Canada’s Moore Says BlackBerry Must Revive by ItselfAndrew Mayeda
Canadian Industry Minister James Moore said it’s up to BlackBerry Ltd. to pull off a turnaround on its own, signaling the government has no plans to intervene in the struggling smartphone maker’s future.
“This is a Canadian company with a long track record of stirring up innovation and important changes in the products we all use,” Moore said today in an interview in his Ottawa office. “They employ a great number of Canadians. It’s been a source of Canadian pride and we hope that they do well.”
Moore, who was appointed industry minister last month, said the company is having a “hard time” with its new line of smartphones.
“It hasn’t gone off with the success that they hoped that it would, and it’s for them to engage the market and provide devices and services, platforms, content that the market will receive well,” he said.
Moore’s comments come after shares of the Waterloo, Ontario-based company jumped on Aug. 12, when BlackBerry announced plans to form a board committee to consider a potential sale, as well as joint ventures and partnerships.
The announcement built on a move last year when BlackBerry hired JPMorgan Chase & Co. and RBC Capital Markets to advise the company on strategic alternatives. At the time, Chief Executive Officer Thorsten Heins said a sale wasn’t the “main direction” he was considering. The company’s outlook has worsened since then, with the revamped BlackBerry 10 seeing lackluster demand.
Prem Watsa, a Toronto businessman and BlackBerry’s largest shareholder, said Aug. 12 he would step down from the company’s board, raising the possibility he may play a role in rescuing the company.
Some of Canada’s biggest pension funds, including Canada Pension Plan Investment Board, have expressed interest in financing a deal to take the company private if approached.
Prime Minister Stephen Harper’s government, while declining to comment on any specific takeover possibilities, had previously signaled it would prefer the company remain Canadian. The government automatically reviews all foreign takeovers of companies with assets valued at more than C$344 million ($329 million) to determine if they’re in the national interest.
“When you have a national champion like BlackBerry, you hope they remain a national champion,” former industry minister Christian Paradis, Moore’s predecessor, said in a March 27 interview in Ottawa.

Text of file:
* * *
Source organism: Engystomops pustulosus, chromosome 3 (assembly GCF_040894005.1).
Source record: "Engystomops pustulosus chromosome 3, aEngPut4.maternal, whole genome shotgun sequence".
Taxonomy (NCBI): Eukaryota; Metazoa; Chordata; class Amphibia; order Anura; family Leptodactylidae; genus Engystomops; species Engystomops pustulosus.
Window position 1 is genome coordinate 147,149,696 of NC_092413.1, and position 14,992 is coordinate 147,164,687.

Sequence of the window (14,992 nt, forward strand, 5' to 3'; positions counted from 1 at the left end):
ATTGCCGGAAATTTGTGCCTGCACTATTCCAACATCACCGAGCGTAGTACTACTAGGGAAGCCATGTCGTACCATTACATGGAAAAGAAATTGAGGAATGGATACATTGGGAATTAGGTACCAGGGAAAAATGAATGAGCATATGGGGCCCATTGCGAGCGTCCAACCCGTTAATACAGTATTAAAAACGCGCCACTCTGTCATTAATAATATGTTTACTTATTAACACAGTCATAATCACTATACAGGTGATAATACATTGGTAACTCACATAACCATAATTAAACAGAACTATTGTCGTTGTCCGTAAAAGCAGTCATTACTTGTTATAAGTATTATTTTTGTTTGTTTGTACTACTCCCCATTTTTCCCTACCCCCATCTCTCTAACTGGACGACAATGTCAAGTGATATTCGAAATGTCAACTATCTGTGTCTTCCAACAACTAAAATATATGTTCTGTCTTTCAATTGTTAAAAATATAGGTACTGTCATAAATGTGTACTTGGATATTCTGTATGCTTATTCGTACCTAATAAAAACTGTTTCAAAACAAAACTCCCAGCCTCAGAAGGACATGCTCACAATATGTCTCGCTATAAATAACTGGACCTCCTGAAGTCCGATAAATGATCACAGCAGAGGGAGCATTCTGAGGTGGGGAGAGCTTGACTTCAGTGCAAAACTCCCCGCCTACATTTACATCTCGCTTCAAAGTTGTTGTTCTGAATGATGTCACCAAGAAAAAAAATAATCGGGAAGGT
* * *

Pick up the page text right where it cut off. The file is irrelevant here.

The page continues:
BlackBerry dropped 2.5 percent to C$10.73 in Toronto trading, for a market value of C$5.6 billion. The stock has fallen 9 percent this year.
BlackBerry’s dimming prospects as an independent company pose a challenge to Harper’s government, which has intervened to protect troubled companies in the past. Canada agreed to invest $9.5 billion, along with the Ontario government, in General Motors Co. as part of the automaker’s 2009 bailout.
Canada also blocked BHP Billiton Ltd.’s $40 billion hostile takeover of Potash Corp. of Saskatchewan Inc. in 2010, after Saskatchewan Premier Brad Wall called potash a “strategic resource” for the province.
BlackBerry is Canada’s biggest publicly traded corporate spender in the country on research and development, according to data compiled by Bloomberg.
A sale could help BlackBerry avoid the fate of another former star of the Canadian technology industry: Nortel Networks Corp. That company, which was once North America’s largest telephone-equipment maker, filed for bankruptcy in January 2009 before being broken up and sold at auction to foreign buyers.
In a Jan. 22 interview, Paradis said the government hopes companies such as BlackBerry “grow up organically to become global players.”
While Beijing-based Lenovo Group Ltd. has shown interest in acquiring BlackBerry, Harper’s government could scuttle such a deal on national security grounds because BlackBerry is used by many government institutions and corporations, according to Ian Lee, assistant professor at Carleton University’s Sprott School of Business in Ottawa.
‘The only interference I would see is if a Chinese company, whether a government or private corporation, tries to buy it,’’ said Lee, who has attended economic retreats organized by Finance Minister Jim Flaherty, in an Aug. 12 phone interview. “They would block it.”
The government weighed new regulations on foreign wireless suppliers amid concern over the networking equipment provided by Huawei Technologies Co. to carriers such as BCE Inc. and Telus Corp., a person familiar with the matter told Bloomberg in March.
The government last year approved Cnooc Ltd.’s $15.1 billion takeover of Calgary-based energy producer Nexen Inc. At the same time, the government said state-owned firms would only be allowed to buy businesses in Canada’s oil sands under “exceptional circumstances.”
Flaherty said in January the government would “look carefully” at a bid for BlackBerry by Lenovo.
Moore said he didn’t want to speculate on any specific takeover scenarios for BlackBerry. The government evaluates takeovers on a case-by-case basis, he said.